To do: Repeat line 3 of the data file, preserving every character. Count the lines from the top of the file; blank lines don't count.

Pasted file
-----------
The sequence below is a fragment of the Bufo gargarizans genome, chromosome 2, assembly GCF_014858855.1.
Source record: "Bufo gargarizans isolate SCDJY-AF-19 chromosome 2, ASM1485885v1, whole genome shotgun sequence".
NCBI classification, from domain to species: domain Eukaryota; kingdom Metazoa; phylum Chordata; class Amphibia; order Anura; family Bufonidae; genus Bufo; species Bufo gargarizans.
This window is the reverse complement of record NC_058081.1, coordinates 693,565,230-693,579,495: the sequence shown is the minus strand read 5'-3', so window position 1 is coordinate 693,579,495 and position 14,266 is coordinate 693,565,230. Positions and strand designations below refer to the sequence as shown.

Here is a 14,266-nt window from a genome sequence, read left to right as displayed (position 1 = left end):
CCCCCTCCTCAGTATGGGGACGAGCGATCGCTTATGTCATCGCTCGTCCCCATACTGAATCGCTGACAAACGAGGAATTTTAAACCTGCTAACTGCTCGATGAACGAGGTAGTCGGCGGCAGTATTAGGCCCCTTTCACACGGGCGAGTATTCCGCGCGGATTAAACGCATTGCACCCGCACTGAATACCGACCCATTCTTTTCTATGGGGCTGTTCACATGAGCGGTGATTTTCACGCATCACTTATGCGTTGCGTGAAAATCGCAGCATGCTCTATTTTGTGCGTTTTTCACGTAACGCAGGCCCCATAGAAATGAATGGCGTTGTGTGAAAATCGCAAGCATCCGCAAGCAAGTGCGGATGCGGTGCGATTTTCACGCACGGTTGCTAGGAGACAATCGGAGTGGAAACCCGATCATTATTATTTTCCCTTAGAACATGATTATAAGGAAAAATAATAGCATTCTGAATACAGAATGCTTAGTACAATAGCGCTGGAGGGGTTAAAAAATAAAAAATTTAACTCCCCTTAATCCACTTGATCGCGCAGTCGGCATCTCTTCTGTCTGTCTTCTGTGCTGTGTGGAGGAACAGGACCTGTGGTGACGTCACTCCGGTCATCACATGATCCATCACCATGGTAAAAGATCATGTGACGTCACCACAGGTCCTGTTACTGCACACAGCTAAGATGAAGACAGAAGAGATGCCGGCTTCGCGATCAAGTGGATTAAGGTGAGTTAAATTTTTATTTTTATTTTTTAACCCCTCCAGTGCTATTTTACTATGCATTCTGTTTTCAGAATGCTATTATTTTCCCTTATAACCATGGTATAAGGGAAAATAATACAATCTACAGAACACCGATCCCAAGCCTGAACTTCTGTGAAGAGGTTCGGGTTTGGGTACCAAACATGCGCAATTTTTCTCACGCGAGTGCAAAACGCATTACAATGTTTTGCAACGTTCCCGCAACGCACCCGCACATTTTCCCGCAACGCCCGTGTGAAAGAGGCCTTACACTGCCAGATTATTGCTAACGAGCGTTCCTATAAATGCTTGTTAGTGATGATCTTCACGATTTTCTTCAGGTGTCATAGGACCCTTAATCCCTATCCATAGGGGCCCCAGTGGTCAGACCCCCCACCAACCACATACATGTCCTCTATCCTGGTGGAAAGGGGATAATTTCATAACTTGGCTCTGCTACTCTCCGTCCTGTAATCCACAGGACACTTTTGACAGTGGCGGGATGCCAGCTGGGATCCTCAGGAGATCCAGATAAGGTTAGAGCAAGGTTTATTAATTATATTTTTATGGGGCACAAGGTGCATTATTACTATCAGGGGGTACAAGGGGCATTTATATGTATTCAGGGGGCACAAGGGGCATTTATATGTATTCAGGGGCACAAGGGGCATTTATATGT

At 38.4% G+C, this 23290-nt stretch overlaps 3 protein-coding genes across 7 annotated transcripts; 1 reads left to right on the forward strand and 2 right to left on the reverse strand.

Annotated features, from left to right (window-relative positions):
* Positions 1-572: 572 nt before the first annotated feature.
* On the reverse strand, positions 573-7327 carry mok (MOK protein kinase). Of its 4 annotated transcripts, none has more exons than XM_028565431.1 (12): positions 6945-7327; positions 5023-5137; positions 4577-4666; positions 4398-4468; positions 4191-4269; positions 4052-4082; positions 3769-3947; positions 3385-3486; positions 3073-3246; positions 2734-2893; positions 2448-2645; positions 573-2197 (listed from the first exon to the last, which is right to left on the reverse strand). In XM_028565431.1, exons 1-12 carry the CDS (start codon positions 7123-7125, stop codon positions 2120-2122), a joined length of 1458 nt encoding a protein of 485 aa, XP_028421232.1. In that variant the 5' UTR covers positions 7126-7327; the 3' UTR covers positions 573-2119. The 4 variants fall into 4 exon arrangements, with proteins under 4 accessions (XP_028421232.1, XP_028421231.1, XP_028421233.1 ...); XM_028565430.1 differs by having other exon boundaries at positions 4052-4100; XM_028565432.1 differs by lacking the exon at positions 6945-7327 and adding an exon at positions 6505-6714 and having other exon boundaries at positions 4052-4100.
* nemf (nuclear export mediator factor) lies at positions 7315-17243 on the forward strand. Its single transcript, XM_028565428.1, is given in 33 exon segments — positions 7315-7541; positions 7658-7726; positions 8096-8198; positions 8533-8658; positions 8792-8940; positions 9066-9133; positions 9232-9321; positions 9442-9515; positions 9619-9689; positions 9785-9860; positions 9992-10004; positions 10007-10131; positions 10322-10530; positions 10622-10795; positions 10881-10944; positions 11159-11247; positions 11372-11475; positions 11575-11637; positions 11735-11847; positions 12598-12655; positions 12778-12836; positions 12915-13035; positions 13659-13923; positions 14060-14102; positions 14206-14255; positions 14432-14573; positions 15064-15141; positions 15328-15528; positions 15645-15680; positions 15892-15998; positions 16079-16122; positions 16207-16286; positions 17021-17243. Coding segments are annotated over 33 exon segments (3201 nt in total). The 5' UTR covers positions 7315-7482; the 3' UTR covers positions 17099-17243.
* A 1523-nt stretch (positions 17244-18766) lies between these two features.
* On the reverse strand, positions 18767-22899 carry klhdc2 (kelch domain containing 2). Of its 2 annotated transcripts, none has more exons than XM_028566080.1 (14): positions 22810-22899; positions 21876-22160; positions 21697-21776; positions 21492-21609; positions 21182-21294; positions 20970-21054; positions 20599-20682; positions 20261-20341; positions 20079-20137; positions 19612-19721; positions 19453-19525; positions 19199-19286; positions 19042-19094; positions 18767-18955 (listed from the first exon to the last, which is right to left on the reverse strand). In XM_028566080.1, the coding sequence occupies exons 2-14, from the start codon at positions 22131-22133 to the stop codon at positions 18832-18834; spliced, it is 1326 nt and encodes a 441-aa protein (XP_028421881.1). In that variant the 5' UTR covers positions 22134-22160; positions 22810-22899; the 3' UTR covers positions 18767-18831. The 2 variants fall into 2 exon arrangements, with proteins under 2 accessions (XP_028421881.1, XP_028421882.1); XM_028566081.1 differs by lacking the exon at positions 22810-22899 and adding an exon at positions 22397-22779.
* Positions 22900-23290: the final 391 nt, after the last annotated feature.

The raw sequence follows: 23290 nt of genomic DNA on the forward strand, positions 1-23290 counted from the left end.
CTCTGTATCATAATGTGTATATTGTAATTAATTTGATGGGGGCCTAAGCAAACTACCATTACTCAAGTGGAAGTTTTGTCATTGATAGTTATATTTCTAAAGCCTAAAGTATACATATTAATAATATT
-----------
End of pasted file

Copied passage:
NCBI classification, from domain to species: domain Eukaryota; kingdom Metazoa; phylum Chordata; class Amphibia; order Anura; family Bufonidae; genus Bufo; species Bufo gargarizans.